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Dr. Marianne Sadar was only 10 years old when she lost her older sister to leukemia. Since then she has dedicated her life to achieving her childhood dream: finding a cure for cancer. As the Program Leader for Prostate Cancer Research at the BC Cancer Agency, she has made groundbreaking discoveries that are giving hope to thousands of men who are diagnosed with the disease every year. Dr. Sadar’s work began with the aim to increase the efficacy of treatment for patients whose cancer had progressed to the most aggressive state. Normally advanced prostate cancer cells don’t respond to any kind of treatment. In 2007 after eight years of work, her laboratory team found a way to kill cancer cells and shrink tumors by using an androgen receptor decoy molecule that interrupts a key step in cancer growth. This major breakthrough could result in improved treatment for prostate cancer within the next five years. Her research team is now focusing its energy on finding a drug that will do the job of the decoy molecule, with potential applications to earlier stage prostate cancer and other endocrine cancers such as breast and ovarian cancer. Dr. Sadar has made seminal contributions towards understanding prostate cancer progression and has been the first in the world to develop a novel therapeutic strategy to combat currently incurable advanced prostate cancer. In recognition of her outstanding work, she was presented with the Terry Fox Young Investigator Award by the National Cancer Institute of Canada in 2008.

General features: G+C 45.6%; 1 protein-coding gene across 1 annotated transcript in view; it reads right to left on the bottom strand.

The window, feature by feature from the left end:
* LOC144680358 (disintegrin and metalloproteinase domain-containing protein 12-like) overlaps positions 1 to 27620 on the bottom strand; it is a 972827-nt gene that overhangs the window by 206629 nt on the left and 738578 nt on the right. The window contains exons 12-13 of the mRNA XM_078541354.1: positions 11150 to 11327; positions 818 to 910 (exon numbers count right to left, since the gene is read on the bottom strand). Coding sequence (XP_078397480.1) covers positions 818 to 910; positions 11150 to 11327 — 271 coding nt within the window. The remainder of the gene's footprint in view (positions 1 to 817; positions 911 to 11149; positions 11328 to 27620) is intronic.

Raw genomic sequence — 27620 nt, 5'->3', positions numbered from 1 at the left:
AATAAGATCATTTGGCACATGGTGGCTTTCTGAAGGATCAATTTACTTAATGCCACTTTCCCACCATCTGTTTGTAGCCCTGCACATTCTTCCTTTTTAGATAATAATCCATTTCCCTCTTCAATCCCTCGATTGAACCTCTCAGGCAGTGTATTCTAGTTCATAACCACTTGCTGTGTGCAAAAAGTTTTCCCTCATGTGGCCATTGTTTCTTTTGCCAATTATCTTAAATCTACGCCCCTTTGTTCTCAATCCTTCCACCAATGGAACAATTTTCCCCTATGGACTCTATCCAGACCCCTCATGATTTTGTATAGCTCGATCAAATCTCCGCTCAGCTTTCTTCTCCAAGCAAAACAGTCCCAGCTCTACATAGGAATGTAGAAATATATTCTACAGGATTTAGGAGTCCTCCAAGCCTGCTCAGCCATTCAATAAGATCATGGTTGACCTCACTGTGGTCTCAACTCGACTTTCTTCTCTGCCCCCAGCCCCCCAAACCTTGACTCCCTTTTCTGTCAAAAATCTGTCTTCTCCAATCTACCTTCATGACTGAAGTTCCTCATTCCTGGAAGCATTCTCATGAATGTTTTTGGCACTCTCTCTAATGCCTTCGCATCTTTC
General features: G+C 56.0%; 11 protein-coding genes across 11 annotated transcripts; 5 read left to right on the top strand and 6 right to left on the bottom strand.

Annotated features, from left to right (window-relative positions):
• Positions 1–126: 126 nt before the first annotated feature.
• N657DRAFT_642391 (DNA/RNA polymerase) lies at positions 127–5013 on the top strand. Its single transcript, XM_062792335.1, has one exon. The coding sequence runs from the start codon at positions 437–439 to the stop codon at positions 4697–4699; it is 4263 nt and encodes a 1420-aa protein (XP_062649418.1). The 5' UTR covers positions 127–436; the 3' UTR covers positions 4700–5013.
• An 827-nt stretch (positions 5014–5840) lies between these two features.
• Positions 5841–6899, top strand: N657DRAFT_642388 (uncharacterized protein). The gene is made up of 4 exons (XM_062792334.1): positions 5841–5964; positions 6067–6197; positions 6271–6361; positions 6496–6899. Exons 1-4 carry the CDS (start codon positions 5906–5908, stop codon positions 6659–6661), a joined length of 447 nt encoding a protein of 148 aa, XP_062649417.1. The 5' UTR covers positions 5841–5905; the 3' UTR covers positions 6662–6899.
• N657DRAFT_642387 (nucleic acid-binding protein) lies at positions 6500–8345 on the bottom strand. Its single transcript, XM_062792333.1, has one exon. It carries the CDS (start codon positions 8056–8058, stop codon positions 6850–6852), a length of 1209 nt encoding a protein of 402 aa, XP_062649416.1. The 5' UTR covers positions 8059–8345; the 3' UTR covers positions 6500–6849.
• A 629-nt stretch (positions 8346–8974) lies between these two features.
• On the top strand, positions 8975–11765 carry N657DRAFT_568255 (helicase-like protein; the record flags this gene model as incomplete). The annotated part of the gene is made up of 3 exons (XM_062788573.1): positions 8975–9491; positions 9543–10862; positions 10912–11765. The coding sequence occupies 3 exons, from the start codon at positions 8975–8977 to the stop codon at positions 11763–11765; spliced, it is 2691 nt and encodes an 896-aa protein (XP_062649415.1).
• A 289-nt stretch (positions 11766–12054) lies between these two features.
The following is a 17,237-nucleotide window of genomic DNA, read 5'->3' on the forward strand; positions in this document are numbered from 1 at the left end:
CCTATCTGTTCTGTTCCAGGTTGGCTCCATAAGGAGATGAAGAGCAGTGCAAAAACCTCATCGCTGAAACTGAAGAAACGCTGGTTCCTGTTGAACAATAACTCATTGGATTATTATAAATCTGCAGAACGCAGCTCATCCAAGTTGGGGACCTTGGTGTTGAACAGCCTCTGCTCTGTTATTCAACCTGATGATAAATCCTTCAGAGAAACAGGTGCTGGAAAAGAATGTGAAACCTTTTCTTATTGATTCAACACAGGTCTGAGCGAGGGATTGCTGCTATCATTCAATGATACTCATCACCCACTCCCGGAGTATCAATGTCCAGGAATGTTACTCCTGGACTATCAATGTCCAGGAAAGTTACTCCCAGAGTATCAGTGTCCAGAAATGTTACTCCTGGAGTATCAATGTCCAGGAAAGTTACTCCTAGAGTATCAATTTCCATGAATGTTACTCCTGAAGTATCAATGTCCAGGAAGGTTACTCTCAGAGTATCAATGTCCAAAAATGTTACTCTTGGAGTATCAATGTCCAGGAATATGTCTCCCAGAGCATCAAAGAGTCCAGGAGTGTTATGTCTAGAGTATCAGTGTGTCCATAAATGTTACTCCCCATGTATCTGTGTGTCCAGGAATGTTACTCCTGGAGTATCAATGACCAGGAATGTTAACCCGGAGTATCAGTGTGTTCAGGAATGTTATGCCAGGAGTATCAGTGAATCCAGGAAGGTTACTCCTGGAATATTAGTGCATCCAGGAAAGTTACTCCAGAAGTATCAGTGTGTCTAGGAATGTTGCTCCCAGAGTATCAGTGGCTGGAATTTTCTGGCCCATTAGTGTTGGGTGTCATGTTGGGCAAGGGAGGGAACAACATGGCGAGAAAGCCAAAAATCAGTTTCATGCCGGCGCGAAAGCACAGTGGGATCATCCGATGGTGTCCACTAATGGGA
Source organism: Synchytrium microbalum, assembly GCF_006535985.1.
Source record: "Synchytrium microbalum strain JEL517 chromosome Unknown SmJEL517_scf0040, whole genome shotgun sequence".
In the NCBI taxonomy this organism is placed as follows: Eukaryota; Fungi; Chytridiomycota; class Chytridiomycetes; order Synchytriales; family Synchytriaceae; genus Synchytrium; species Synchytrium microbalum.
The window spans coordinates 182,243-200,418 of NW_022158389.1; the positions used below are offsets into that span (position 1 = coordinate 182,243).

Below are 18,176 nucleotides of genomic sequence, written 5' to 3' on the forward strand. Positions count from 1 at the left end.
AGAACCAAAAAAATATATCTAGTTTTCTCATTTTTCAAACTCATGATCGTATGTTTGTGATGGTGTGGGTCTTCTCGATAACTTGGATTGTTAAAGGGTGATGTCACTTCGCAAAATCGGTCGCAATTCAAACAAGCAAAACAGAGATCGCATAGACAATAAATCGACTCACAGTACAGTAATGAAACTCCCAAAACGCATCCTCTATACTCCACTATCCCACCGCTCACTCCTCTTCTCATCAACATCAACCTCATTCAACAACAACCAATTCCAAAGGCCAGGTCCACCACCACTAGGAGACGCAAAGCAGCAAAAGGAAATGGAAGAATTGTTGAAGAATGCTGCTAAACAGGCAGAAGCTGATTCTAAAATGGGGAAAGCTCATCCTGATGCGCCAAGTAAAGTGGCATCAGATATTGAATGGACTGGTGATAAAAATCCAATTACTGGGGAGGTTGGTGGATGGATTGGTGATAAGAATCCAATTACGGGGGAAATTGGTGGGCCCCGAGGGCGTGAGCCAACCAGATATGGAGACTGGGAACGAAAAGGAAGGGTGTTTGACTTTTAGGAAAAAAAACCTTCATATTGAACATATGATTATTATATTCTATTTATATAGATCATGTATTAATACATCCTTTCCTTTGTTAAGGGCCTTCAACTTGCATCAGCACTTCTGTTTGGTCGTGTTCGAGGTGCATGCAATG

Carol Huynh, BA ’04 - Athletic Achievement
Olympic Gold Medalist in Women’s Wrestling

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Carol Huynh’s parents fled Vietnam in 1980 with their two eldest children and settled in Hazelton, a small community in west-central BC. The first of her family born in Canada, Carol grew up in Hazelton where she participated in every sport she could. At 15 she joined her high school wrestling team and upon graduation in 1998 she was recruited by Simon Fraser University. A rising star, she made the Junior World team in 1999 and the Senior World team in 2000, ultimately winning silver and two bronze in six world championships. In 2004 she missed a chance to compete in the Athens Olympics by just one spot, but was able attend the games as a team training partner to observe and learn. The frustration of being on the sidelines fueled her drive to achieve, and in 2006 she relocated to Calgary with a renewed determination to pursue her Olympic dream. Her decision paid off when she won Canada’s first medal at the 2008 Beijing Olympics and first-ever Olympic gold for women’s wrestling. She defeated Japan’s Chiharu Icho, a three-time world champion and the gold medal favorite. Most Canadians will remember the highly emotional moment when Carol held up her medal, tears of joy drenching her face as the Canadian anthem began to play. Her achievement inspired not just those from her home town of Hazelton, but all Canadians and athletes around the world. Carol continues to live and train in Calgary and is working towards her Masters in Counseling Psychology.